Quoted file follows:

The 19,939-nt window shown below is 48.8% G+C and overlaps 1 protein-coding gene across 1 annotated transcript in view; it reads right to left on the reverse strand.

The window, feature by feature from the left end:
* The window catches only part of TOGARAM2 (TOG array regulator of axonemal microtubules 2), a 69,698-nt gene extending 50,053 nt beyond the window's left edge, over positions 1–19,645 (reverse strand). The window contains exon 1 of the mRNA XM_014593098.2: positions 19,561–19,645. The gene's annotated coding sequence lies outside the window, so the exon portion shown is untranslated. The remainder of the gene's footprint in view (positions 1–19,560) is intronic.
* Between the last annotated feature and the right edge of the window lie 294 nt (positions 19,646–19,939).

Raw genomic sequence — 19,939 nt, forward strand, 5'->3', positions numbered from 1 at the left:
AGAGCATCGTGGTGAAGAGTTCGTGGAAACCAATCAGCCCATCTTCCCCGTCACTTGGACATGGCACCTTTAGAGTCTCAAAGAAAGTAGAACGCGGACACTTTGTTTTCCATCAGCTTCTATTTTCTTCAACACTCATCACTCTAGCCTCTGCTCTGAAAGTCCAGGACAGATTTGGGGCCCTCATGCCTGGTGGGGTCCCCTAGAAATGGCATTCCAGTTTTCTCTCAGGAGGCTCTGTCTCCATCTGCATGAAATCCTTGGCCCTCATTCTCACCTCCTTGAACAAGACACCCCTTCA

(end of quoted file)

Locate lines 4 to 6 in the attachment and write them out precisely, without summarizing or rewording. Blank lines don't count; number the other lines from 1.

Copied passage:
* Between the last annotated feature and the right edge of the window lie 294 nt (positions 19,646–19,939).

Raw genomic sequence — 19,939 nt, forward strand, 5'->3', positions numbered from 1 at the left:
AGAGCATCGTGGTGAAGAGTTCGTGGAAACCAATCAGCCCATCTTCCCCGTCACTTGGACATGGCACCTTTAGAGTCTCAAAGAAAGTAGAACGCGGACACTTTGTTTTCCATCAGCTTCTATTTTCTTCAACACTCATCACTCTAGCCTCTGCTCTGAAAGTCCAGGACAGATTTGGGGCCCTCATGCCTGGTGGGGTCCCCTAGAAATGGCATTCCAGTTTTCTCTCAGGAGGCTCTGTCTCCATCTGCATGAAATCCTTGGCCCTCATTCTCACCTCCTTGAACAAGACACCCCTTCA